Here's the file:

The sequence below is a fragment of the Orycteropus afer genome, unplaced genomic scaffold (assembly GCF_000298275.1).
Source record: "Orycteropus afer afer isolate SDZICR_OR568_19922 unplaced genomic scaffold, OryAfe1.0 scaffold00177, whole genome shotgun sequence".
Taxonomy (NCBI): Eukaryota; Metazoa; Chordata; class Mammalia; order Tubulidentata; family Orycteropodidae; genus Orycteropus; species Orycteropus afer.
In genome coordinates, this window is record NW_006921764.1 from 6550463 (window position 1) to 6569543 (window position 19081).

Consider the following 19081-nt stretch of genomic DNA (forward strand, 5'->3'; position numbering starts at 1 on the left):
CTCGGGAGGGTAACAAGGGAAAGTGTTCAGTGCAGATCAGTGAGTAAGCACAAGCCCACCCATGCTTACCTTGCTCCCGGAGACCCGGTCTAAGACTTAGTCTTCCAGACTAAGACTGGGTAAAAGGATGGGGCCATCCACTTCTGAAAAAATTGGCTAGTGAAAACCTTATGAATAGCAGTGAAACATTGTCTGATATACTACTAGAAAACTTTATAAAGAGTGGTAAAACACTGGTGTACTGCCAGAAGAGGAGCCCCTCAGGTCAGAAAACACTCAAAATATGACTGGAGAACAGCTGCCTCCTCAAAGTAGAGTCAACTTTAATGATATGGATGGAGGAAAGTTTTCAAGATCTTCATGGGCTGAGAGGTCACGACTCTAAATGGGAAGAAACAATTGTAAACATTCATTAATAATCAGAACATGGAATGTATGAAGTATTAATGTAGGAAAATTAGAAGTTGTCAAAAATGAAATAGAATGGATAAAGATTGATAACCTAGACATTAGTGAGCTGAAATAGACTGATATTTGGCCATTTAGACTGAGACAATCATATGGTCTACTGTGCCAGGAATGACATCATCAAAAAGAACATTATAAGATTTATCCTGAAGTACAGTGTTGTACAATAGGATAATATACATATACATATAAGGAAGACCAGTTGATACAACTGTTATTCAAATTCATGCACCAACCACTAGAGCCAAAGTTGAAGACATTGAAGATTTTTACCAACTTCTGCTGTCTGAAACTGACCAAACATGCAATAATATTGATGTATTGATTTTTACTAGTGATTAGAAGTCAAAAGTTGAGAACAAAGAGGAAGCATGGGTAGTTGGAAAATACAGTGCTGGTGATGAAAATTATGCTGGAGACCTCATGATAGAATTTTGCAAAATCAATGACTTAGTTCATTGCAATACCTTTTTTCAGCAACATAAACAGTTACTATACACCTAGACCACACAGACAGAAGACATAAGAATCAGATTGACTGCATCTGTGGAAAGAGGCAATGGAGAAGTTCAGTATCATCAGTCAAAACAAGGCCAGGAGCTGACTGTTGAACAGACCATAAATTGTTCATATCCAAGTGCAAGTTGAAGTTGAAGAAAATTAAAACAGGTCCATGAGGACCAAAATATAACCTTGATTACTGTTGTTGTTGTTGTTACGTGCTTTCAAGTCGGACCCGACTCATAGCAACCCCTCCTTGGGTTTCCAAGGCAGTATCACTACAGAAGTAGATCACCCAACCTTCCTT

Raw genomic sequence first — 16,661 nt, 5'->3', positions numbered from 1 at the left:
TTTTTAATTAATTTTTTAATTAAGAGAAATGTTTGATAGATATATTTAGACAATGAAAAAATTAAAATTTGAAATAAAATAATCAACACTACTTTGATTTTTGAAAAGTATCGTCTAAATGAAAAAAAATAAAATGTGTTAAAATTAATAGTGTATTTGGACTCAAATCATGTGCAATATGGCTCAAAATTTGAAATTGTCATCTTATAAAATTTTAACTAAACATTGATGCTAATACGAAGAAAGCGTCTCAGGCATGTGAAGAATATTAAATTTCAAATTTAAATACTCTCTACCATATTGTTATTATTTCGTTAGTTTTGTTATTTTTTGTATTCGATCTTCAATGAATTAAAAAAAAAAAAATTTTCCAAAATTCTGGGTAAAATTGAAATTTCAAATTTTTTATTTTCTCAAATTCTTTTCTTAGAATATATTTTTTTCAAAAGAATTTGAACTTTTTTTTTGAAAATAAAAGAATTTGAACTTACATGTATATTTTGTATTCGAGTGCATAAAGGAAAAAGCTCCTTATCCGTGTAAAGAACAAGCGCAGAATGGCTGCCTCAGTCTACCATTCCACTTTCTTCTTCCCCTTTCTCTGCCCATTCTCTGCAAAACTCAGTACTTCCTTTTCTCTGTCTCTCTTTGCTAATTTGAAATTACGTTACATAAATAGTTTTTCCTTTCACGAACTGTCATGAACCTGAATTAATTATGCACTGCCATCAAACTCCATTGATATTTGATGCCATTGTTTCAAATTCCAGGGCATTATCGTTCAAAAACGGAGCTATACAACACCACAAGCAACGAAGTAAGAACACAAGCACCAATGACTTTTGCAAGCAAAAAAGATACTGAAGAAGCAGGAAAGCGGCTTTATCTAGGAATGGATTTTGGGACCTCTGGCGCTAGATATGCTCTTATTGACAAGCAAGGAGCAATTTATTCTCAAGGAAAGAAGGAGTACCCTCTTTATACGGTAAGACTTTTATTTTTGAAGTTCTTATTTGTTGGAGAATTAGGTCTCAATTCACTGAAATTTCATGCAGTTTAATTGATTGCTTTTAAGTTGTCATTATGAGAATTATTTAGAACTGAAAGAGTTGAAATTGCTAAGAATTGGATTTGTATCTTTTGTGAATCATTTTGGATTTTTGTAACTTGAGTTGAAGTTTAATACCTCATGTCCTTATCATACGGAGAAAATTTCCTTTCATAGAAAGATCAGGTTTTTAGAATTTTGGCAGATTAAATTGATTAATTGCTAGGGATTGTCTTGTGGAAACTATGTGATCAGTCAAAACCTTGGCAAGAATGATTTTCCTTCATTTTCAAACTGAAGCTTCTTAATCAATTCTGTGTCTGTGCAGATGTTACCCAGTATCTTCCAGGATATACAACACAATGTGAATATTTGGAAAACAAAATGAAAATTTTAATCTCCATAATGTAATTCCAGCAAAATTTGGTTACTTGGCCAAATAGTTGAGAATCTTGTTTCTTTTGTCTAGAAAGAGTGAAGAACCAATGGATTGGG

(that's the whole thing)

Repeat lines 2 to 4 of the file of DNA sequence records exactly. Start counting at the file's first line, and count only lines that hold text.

Source record: "Orycteropus afer afer isolate SDZICR_OR568_19922 unplaced genomic scaffold, OryAfe1.0 scaffold00177, whole genome shotgun sequence".
Taxonomy (NCBI): Eukaryota; Metazoa; Chordata; class Mammalia; order Tubulidentata; family Orycteropodidae; genus Orycteropus; species Orycteropus afer.
In genome coordinates, this window is record NW_006921764.1 from 6550463 (window position 1) to 6569543 (window position 19081).